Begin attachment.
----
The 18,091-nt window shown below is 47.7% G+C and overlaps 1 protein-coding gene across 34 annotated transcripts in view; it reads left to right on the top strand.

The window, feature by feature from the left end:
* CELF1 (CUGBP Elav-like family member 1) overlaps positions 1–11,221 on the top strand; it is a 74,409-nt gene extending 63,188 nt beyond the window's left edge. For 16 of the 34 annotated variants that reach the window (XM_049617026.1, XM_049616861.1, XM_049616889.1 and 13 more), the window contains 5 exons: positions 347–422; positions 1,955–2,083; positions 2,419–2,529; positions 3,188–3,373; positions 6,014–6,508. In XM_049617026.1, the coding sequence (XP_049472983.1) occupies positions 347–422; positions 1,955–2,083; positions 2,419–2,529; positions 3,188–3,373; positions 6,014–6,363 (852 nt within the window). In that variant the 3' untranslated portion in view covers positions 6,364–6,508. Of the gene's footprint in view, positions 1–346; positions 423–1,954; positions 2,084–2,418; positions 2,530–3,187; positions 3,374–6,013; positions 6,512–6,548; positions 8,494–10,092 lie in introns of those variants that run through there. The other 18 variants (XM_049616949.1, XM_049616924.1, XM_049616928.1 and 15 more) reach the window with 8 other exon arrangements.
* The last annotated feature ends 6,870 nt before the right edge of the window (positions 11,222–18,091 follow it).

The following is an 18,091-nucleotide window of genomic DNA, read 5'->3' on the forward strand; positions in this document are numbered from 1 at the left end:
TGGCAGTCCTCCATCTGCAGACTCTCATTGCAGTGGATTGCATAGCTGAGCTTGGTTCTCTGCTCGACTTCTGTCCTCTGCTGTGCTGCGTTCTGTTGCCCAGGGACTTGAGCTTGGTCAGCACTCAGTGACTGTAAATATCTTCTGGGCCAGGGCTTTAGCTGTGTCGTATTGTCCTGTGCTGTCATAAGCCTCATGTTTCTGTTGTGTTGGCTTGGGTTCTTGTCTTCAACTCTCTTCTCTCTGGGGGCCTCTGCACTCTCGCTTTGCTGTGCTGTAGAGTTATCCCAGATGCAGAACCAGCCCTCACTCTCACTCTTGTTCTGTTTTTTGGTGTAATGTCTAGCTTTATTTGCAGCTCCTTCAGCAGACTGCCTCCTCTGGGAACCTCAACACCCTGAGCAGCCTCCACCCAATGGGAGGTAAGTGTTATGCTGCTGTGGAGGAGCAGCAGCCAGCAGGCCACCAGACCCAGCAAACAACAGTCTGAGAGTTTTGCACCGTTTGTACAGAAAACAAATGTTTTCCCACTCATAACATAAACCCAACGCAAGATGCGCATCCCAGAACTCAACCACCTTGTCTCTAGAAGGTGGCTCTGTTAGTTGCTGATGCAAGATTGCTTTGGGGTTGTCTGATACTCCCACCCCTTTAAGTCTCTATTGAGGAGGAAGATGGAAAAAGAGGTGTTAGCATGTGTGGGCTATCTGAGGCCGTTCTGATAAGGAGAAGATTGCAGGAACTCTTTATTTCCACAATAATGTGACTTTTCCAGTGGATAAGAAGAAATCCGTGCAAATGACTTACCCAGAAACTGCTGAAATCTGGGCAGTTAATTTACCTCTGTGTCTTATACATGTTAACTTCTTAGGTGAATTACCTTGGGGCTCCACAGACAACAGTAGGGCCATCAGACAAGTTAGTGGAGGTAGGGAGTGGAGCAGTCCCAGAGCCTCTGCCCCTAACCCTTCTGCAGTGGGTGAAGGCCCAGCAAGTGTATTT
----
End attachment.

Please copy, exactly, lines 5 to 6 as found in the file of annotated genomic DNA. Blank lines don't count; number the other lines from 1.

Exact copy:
The following is an 18,091-nucleotide window of genomic DNA, read 5'->3' on the forward strand; positions in this document are numbered from 1 at the left end:
TGGCAGTCCTCCATCTGCAGACTCTCATTGCAGTGGATTGCATAGCTGAGCTTGGTTCTCTGCTCGACTTCTGTCCTCTGCTGTGCTGCGTTCTGTTGCCCAGGGACTTGAGCTTGGTCAGCACTCAGTGACTGTAAATATCTTCTGGGCCAGGGCTTTAGCTGTGTCGTATTGTCCTGTGCTGTCATAAGCCTCATGTTTCTGTTGTGTTGGCTTGGGTTCTTGTCTTCAACTCTCTTCTCTCTGGGGGCCTCTGCACTCTCGCTTTGCTGTGCTGTAGAGTTATCCCAGATGCAGAACCAGCCCTCACTCTCACTCTTGTTCTGTTTTTTGGTGTAATGTCTAGCTTTATTTGCAGCTCCTTCAGCAGACTGCCTCCTCTGGGAACCTCAACACCCTGAGCAGCCTCCACCCAATGGGAGGTAAGTGTTATGCTGCTGTGGAGGAGCAGCAGCCAGCAGGCCACCAGACCCAGCAAACAACAGTCTGAGAGTTTTGCACCGTTTGTACAGAAAACAAATGTTTTCCCACTCATAACATAAACCCAACGCAAGATGCGCATCCCAGAACTCAACCACCTTGTCTCTAGAAGGTGGCTCTGTTAGTTGCTGATGCAAGATTGCTTTGGGGTTGTCTGATACTCCCACCCCTTTAAGTCTCTATTGAGGAGGAAGATGGAAAAAGAGGTGTTAGCATGTGTGGGCTATCTGAGGCCGTTCTGATAAGGAGAAGATTGCAGGAACTCTTTATTTCCACAATAATGTGACTTTTCCAGTGGATAAGAAGAAATCCGTGCAAATGACTTACCCAGAAACTGCTGAAATCTGGGCAGTTAATTTACCTCTGTGTCTTATACATGTTAACTTCTTAGGTGAATTACCTTGGGGCTCCACAGACAACAGTAGGGCCATCAGACAAGTTAGTGGAGGTAGGGAGTGGAGCAGTCCCAGAGCCTCTGCCCCTAACCCTTCTGCAGTGGGTGAAGGCCCAGCAAGTGTATTT